(Credit: Shutterstock) Bombardier beetles are the Agent Ks of the insect world. You’ll recall, Men in Black’s Agent K (played by Tommy Lee Jones) exacts revenge after being swallowed by a giant cockroach alien at the New York State Pavilion. Agent K went down the alien’s gullet, but fired his weapon from inside the beast’s stomach (if it had one) blowing the bug into smithereens and spreading gooey guts everywhere. It was a fitting grand finale to the first installment of the franchise. Though not as dramatic, bombardier beetles pull an Agent K when toads try to turn them into a snack. That’s because the bombardier beetle is a walking chemical weapon. Structures inside its abdomen contain reservoirs of hydroquinone and hydrogen peroxide. When threatened, the beetle mixes the chemicals together and shoots the resulting hot, stinky spray out of their rears. The gas reaches a boiling temperature of 212 degrees Fahrenheit, and can be fatal to insects that cause it trouble. https://www.youtube.com/watch?time_continue=79&v=BWwgLS5tK80 Bombardier beetles belong to the tribe Brachinini, which comprises some 649 species in 20 genera, but the defensive behaviors of only a few species have actually been studied, say Shinji Sugiura and Takuya Sato of Kobi University in Japan. In May 2016, Sugiura and Sato gave one unlucky toad a bombardier beetle to watch their defensive behavior up close. The toad happily swallowed the beetle, but within 44 minutes, it vomited the beetle back up. The bug was covered in digestive juices but alive and well, seemingly unaffected by its journey. The scientists were intrigued. Other insects can shoot toxic chemicals into a frog’s stomach to make it puke; the thing is, not many insects survive the ordeal. Sugiura and Sato wanted to dig a little deeper into what makes a successful escape, and whether beetles’ chemical weaponry indeed causes toads to vomit. So, they fed more beetles to toads. They collected a variety of adult bombardier beetle species, mostly Pheropsophus jessoensis, and two species of juvenile and adult toads—Bufo japonicas and Bufo terrenticola—from the forest edges in central Japan. In a “treated” group, researchers poked the beetles until they expended their noxious spray. Then, they fed them to toads. Most of them perished.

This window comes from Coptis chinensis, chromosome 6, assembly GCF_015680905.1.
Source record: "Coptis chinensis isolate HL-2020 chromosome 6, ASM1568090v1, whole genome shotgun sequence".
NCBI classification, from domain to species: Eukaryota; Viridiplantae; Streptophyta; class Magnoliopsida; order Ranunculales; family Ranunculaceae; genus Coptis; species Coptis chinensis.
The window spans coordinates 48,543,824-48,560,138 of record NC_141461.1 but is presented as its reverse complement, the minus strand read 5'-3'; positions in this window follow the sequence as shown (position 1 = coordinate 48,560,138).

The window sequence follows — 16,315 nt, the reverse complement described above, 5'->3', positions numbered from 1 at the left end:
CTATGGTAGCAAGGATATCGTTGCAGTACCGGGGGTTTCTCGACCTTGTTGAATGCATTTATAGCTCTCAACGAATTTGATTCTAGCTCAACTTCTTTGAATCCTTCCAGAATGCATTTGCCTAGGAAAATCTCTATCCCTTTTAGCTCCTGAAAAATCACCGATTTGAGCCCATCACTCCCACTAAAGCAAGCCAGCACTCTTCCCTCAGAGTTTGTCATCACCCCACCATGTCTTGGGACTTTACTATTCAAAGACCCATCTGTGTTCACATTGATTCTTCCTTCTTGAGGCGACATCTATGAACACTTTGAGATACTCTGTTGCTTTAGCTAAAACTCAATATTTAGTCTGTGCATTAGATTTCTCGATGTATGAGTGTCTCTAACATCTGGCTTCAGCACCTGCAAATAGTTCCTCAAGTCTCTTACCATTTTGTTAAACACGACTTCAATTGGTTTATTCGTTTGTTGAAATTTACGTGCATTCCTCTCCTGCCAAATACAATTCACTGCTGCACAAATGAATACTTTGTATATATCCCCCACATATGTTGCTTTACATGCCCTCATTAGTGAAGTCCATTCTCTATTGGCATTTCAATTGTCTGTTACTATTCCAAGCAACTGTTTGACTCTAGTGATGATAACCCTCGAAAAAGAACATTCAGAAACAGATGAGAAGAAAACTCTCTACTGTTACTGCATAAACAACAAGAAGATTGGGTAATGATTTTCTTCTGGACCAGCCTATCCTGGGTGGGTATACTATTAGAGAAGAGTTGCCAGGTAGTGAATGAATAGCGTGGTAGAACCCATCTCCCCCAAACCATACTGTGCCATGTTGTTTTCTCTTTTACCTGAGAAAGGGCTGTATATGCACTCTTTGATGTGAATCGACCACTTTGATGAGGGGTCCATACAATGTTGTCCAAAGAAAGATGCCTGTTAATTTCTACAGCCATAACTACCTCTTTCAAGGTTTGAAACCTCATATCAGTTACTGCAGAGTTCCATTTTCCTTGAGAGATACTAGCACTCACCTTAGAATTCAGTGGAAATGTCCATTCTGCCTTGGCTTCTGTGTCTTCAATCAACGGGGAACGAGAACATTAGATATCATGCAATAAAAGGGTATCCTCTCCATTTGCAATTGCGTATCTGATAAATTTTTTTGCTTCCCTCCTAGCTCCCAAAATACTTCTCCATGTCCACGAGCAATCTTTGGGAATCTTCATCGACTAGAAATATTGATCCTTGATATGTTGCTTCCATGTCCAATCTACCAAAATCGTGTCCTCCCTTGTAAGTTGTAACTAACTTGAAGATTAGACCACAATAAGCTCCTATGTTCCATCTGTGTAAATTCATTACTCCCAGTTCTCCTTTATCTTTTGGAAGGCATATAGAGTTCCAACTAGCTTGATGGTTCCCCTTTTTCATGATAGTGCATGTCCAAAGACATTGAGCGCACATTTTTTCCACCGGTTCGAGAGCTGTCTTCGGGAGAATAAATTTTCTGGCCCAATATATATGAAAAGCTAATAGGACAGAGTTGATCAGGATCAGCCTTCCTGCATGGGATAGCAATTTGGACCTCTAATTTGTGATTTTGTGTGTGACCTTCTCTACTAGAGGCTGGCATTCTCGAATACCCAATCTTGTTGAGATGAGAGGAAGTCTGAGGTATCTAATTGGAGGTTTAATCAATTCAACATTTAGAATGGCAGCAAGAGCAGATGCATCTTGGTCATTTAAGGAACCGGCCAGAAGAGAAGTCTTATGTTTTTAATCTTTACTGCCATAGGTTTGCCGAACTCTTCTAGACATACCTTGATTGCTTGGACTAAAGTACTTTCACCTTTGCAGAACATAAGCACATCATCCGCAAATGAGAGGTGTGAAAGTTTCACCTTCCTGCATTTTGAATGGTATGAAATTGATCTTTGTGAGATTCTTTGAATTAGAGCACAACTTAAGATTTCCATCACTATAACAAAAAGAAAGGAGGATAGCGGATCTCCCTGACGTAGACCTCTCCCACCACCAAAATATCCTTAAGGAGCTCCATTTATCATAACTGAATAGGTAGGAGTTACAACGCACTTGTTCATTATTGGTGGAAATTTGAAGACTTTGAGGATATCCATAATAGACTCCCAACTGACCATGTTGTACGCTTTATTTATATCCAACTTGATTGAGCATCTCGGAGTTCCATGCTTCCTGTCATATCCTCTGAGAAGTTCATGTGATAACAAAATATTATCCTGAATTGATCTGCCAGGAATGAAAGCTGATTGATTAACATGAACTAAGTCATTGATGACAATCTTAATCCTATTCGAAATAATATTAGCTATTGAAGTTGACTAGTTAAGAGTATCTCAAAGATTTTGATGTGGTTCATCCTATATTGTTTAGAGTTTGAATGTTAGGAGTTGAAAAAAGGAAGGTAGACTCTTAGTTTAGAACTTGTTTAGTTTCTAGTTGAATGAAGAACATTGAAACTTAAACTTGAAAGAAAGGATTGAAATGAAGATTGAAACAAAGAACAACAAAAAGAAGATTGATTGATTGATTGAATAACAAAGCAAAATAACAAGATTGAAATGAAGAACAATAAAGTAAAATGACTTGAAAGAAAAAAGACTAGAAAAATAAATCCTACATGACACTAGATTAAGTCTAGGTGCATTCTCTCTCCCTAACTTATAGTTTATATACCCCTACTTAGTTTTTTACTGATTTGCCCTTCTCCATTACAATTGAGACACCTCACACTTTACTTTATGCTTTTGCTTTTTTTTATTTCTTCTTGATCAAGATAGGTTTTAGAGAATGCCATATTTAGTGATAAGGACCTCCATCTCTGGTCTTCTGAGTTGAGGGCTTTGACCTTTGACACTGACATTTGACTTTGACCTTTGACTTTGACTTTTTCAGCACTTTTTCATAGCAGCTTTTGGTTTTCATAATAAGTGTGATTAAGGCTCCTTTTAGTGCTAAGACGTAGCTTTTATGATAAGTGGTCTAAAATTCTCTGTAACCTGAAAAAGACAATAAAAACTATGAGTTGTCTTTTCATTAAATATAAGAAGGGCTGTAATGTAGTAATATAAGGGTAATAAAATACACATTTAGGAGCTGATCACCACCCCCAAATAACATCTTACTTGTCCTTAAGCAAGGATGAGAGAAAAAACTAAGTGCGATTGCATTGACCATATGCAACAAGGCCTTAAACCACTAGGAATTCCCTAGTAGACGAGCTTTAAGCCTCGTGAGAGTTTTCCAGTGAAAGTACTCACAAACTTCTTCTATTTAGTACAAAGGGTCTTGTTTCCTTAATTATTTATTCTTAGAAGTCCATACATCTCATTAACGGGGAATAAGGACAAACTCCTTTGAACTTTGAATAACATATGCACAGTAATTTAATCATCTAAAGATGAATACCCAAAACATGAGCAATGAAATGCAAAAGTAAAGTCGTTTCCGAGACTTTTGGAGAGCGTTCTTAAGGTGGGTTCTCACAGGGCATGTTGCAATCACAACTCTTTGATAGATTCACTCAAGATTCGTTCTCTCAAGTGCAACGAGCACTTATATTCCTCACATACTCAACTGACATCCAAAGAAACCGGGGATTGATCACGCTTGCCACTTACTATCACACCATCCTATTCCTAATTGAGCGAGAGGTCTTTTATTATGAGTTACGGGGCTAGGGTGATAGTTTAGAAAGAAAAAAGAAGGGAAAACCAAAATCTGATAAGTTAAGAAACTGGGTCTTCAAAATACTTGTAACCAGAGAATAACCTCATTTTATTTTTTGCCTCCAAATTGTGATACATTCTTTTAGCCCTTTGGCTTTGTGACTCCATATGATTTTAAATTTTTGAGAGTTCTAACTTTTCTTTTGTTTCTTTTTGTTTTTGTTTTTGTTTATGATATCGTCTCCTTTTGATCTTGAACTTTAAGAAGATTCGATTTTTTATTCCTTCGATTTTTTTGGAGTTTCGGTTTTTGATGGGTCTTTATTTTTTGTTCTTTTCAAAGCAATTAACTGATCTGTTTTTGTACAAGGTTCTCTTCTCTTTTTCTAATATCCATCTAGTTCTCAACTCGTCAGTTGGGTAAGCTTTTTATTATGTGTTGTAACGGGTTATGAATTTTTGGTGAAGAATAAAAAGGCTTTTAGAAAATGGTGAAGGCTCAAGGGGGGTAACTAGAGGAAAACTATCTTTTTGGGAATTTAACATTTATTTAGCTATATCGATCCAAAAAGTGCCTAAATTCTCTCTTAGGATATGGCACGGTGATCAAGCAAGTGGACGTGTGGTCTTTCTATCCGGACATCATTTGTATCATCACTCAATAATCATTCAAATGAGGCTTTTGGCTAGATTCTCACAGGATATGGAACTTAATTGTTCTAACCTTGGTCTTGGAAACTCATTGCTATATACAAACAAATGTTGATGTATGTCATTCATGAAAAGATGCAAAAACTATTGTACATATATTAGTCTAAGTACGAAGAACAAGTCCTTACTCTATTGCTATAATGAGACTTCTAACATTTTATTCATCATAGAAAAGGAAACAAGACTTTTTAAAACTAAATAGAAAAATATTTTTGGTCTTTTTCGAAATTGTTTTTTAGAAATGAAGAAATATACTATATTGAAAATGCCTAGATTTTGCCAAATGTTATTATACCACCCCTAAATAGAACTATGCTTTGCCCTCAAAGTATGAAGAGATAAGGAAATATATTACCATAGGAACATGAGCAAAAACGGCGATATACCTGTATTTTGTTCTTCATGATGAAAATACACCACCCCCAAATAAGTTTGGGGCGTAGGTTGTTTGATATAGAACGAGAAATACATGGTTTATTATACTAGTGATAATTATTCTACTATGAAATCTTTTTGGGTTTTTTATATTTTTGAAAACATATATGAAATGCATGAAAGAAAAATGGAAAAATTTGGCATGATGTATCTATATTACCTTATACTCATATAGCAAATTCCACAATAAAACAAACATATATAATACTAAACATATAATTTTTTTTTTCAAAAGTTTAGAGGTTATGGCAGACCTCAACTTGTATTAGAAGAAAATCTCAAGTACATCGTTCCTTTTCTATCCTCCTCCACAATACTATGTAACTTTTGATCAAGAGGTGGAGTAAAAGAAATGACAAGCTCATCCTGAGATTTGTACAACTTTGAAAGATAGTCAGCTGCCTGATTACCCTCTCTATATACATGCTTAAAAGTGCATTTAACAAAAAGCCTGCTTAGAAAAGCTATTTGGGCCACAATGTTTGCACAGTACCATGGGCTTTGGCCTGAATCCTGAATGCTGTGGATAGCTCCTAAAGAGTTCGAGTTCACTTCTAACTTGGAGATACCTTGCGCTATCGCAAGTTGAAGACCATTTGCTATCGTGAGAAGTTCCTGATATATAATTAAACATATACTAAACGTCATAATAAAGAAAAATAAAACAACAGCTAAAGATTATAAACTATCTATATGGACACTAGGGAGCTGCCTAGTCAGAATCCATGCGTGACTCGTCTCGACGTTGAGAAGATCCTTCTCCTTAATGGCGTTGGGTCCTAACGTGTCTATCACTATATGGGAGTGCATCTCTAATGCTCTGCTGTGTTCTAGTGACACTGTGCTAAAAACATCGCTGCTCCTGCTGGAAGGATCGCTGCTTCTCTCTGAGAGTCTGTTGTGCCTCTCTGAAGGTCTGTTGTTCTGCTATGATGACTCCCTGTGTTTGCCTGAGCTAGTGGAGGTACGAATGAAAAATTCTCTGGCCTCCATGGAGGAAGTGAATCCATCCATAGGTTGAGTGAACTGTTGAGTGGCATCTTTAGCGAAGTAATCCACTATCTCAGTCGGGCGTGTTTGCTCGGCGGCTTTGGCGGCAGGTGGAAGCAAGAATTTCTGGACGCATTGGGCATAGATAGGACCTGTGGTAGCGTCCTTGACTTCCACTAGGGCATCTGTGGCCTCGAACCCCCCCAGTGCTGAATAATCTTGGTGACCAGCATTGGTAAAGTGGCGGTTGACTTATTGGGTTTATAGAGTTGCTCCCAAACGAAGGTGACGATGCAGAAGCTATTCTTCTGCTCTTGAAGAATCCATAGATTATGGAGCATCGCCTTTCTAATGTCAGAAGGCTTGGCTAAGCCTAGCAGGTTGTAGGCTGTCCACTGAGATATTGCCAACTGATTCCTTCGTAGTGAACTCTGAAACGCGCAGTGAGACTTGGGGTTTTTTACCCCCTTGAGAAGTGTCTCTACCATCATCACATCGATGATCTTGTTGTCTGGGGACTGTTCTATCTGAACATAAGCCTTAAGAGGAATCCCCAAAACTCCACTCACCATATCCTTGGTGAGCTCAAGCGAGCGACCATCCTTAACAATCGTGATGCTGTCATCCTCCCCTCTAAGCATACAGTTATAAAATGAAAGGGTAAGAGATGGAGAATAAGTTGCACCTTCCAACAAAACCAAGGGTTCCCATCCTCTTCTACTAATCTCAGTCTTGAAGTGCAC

This beetle escaped from a toad 88 minutes after being swallowed. (Credit: Sugiura S, Sato T. 2018 "Successful escape of bombardier beetles from predator digestive systems." Biol. Lett., 20170647, http://dx.doi.org/10.1098/rsbl.2017.0647) Then, they served up the fully "loaded" beetles. Toads caught these bombardiers with their tongues, “However, an explosion was audible inside each toad, which indicates that P. jessoensis ejected a chemical spray after being swallowed,” the researchers wrote (emphasis ours). Not every “loaded” beetle survived: In trials, they induced vomiting in 34 percent of B. japonicas toads, and 57 percent of B. torrenticola toads. However, all 16 beetles that the toads vomited up were still alive and well, although covered in frog digestive juices and mucus. Fifteen of the 16 beetles survived two weeks longer after being vomited. The beetles could survive anywhere from 12 to 107 minutes inside the toads after being swallowed. https://youtu.be/3oFpmHjolLs Researchers noted that the larger the beetle, the better the odds of survival. Naturally, the smaller the frog, the more likely it was to puke. The researchers say their results demonstrate the importance of prey-predator size relationship during meal times in the wild. Additionally, researchers hypothesize that the beetles have either evolved to survive frog digestive juices, or their chemical cocktail may decrease levels of enzymes and digestive fluids inside the toad, reducing its ability to kill the beetle. They published their findings Tuesday in the journal Biology Letters. It’s an observation that’s hard to swallow, at least for toads.